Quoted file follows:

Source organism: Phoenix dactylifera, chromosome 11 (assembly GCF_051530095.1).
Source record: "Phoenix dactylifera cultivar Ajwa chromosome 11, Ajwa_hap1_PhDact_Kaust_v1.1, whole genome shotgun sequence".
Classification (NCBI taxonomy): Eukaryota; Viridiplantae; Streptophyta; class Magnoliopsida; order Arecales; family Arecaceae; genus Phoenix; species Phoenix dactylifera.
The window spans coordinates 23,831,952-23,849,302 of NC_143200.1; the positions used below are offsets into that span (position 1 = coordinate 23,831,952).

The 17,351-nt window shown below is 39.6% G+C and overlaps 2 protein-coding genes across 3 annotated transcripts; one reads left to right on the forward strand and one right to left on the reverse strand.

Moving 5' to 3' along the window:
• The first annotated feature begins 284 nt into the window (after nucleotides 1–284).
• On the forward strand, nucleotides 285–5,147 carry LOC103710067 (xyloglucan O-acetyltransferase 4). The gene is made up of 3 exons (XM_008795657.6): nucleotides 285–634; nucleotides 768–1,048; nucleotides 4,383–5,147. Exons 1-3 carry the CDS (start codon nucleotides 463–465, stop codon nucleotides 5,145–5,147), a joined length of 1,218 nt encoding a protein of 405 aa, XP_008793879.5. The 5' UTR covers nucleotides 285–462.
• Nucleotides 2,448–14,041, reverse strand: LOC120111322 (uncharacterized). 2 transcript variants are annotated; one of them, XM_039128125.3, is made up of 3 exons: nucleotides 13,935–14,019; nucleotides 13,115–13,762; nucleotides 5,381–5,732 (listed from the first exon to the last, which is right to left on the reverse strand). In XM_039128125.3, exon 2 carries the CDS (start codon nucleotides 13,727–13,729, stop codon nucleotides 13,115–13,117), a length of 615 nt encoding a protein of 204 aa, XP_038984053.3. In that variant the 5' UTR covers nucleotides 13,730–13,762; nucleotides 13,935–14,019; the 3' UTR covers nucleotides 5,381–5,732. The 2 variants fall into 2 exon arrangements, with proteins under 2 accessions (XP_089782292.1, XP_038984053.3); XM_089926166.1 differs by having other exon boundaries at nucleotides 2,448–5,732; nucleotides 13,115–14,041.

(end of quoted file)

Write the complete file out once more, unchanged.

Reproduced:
Source organism: Phoenix dactylifera, chromosome 11 (assembly GCF_051530095.1).
Source record: "Phoenix dactylifera cultivar Ajwa chromosome 11, Ajwa_hap1_PhDact_Kaust_v1.1, whole genome shotgun sequence".
Classification (NCBI taxonomy): Eukaryota; Viridiplantae; Streptophyta; class Magnoliopsida; order Arecales; family Arecaceae; genus Phoenix; species Phoenix dactylifera.
The window spans coordinates 23,831,952-23,849,302 of NC_143200.1; the positions used below are offsets into that span (position 1 = coordinate 23,831,952).

The 17,351-nt window shown below is 39.6% G+C and overlaps 2 protein-coding genes across 3 annotated transcripts; one reads left to right on the forward strand and one right to left on the reverse strand.

Moving 5' to 3' along the window:
• The first annotated feature begins 284 nt into the window (after nucleotides 1–284).
• On the forward strand, nucleotides 285–5,147 carry LOC103710067 (xyloglucan O-acetyltransferase 4). The gene is made up of 3 exons (XM_008795657.6): nucleotides 285–634; nucleotides 768–1,048; nucleotides 4,383–5,147. Exons 1-3 carry the CDS (start codon nucleotides 463–465, stop codon nucleotides 5,145–5,147), a joined length of 1,218 nt encoding a protein of 405 aa, XP_008793879.5. The 5' UTR covers nucleotides 285–462.
• Nucleotides 2,448–14,041, reverse strand: LOC120111322 (uncharacterized). 2 transcript variants are annotated; one of them, XM_039128125.3, is made up of 3 exons: nucleotides 13,935–14,019; nucleotides 13,115–13,762; nucleotides 5,381–5,732 (listed from the first exon to the last, which is right to left on the reverse strand). In XM_039128125.3, exon 2 carries the CDS (start codon nucleotides 13,727–13,729, stop codon nucleotides 13,115–13,117), a length of 615 nt encoding a protein of 204 aa, XP_038984053.3. In that variant the 5' UTR covers nucleotides 13,730–13,762; nucleotides 13,935–14,019; the 3' UTR covers nucleotides 5,381–5,732. The 2 variants fall into 2 exon arrangements, with proteins under 2 accessions (XP_089782292.1, XP_038984053.3); XM_089926166.1 differs by having other exon boundaries at nucleotides 2,448–5,732; nucleotides 13,115–14,041.